AUSTRALIA is likely to have an emissions trading scheme locked in by the end of next week, with the Government caving in to a key Coalition demand to permanently exclude the farming sector.
In a significant concession, and a huge win for the powerful farming lobby, a senior Government source revealed Labor will this week agree to exclude agriculture from the scheme ''indefinitely'' - knocking out a key sticking point in negotiations with the Opposition.
In a further concession, the Government will also examine giving farmers the opportunity to earn cash by selling carbon offsetting credits on the open market, including Opposition Leader Malcolm Turnbull's favoured ''biochar'' method of storing carbon in soil.
''This is all about us showing how serious we are in getting the Carbon Pollution Reduction Scheme through the Parliament this fortnight and is obviously the biggest move we have made in the negotiations,'' the source said.
Labor had previously signalled the farm sector would likely be included in the scheme in 2015, after a review in 2013.
The backdown has significantly increased the odds that amended legislation will be stamped into law before Parliament winds up for the year at the end of next week. Even if a majority of Coalition senators opposes the bill as expected, the scheme will still pass with Labor only needing an extra seven votes.
This would allow Prime Minister Kevin Rudd to present Australia's plan to the Copenhagen climate summit, which begins on December 7.
The scheme, which will require businesses to hold saleable permits for the emissions they produce, would begin in July 2011, lifting prices for energy and most consumer products.
Critics, including Coalition MPs, say it will hurt the economy by lifting costs for consumers and businesses, while doing nothing to halt climate change.
But international research, to be released today, shows Australians are more likely to support paying for the cost of climate change through higher petrol and electricity prices than almost any other developed country.
The World Wide Views on Global Warming project, which surveyed 4000 people in 38 countries over one weekend in September, found Australians wanted the Federal Government to take tougher action on climate change at home and a strong position at the international negotiations next month.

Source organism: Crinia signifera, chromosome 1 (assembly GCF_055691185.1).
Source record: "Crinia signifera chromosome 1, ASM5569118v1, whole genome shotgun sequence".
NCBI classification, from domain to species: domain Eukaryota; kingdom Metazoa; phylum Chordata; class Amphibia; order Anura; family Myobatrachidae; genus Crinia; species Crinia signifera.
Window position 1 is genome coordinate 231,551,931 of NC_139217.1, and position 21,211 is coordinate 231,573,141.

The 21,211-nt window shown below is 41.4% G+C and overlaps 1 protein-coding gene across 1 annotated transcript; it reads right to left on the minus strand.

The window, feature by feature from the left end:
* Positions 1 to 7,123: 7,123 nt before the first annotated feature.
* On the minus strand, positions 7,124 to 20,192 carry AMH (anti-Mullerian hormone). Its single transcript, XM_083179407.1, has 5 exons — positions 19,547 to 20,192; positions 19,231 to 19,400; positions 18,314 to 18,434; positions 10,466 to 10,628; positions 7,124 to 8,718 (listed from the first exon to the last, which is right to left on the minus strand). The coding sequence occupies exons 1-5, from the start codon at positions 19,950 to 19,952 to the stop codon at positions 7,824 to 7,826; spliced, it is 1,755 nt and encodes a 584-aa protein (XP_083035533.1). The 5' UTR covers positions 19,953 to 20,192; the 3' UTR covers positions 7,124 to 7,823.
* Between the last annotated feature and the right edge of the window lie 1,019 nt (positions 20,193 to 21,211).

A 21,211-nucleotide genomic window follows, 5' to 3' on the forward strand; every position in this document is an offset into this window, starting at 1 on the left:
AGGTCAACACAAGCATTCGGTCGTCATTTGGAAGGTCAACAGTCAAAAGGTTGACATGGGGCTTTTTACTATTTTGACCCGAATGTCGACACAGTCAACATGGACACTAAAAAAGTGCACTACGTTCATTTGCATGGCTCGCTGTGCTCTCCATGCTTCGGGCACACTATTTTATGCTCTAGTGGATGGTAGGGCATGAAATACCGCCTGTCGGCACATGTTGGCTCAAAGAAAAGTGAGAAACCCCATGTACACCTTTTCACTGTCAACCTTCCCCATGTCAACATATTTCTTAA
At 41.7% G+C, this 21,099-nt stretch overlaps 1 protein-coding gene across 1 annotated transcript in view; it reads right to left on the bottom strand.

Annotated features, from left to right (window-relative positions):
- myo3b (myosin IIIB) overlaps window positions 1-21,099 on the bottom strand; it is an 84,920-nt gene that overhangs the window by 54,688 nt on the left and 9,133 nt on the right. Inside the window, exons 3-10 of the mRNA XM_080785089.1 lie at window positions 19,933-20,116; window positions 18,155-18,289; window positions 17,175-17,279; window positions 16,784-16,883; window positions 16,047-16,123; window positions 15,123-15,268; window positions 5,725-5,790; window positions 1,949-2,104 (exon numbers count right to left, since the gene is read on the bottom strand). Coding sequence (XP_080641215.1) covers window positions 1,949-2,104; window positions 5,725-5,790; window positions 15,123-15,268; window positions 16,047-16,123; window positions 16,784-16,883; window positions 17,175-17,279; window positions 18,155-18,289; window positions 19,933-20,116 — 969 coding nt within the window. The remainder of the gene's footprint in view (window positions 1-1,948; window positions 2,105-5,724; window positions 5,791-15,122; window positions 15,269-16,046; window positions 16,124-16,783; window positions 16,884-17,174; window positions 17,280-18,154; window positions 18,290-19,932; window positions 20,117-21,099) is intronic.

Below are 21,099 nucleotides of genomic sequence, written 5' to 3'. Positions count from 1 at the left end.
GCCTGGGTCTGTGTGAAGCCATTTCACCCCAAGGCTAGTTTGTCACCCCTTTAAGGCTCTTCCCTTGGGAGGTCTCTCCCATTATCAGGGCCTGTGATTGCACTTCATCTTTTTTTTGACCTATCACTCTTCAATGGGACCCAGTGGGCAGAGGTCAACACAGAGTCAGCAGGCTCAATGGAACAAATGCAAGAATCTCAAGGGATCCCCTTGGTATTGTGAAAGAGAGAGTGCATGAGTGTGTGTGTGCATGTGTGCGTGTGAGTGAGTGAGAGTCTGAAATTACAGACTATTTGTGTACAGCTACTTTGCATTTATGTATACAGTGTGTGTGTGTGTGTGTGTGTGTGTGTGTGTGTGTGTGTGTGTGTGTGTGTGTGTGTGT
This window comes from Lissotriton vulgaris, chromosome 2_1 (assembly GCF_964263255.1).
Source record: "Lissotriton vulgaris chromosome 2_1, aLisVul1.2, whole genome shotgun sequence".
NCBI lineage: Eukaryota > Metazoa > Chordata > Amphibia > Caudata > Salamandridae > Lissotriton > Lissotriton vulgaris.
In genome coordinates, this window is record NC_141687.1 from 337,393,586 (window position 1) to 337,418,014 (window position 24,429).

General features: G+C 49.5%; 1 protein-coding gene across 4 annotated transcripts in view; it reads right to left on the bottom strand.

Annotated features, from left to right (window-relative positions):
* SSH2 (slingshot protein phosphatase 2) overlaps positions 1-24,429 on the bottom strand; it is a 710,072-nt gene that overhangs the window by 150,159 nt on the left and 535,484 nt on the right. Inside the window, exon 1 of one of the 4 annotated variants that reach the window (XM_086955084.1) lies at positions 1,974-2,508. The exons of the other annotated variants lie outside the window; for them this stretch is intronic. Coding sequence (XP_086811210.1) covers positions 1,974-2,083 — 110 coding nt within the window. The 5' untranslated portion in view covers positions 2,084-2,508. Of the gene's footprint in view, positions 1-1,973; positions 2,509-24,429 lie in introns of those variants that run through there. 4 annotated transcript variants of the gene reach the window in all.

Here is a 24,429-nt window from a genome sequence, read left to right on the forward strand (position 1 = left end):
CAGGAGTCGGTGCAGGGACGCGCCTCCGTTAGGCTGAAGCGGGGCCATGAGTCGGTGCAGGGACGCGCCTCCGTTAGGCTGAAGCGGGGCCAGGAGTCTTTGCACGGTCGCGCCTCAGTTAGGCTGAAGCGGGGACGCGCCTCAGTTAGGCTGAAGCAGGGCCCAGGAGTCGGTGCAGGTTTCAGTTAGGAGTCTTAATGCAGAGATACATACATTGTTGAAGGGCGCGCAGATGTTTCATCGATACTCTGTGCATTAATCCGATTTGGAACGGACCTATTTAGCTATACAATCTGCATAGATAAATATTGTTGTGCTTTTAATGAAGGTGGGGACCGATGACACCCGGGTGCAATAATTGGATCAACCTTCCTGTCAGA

But critics of the Government's scheme who already believe it does not go far enough and has been overly diluted by huge concessions to incumbent power producers, exporters and mining companies, will be dismayed at the farming exemption.
A deal would represent a significant victory for Mr Turnbull, who has staked his leadership on the issue by declaring he is not prepared to lead a party not as committed to climate change as he is.
But in an ongoing political nightmare for Mr Turnbull, the Coalition remains hopelessly divided on the issue, with dissenters such as Opposition Senate leader Nick Minchin and Nationals Senate leader Barnaby Joyce openly hostile to his efforts.
A recent analysis of likely Senate voting intensions showed an agreement would severely test this authority, with 23 out of 37 Coalition senators deemed likely to either vote against amended legislation or fail to vote.
Government leader in the Senate Chris Evans has written to the Opposition, the Greens and the minor players informing them that the next two weeks will be almost entirely dedicated to the bill.
The letter warns the Government will ''seek to extend the sitting hours and days if required'', with debate on the legislation set to begin on Tuesday.
''The Government is committed to ensuring the CPRS is debated by the Senate in a thorough and comprehensive way, and voted on this year to provide Australian business with much needed certainty,'' the letter says.
It follows the release of a report by the Government yesterday warning rising sea levels triggered by climate change could damage or destroy 247,600 buildings valued at $63 billion.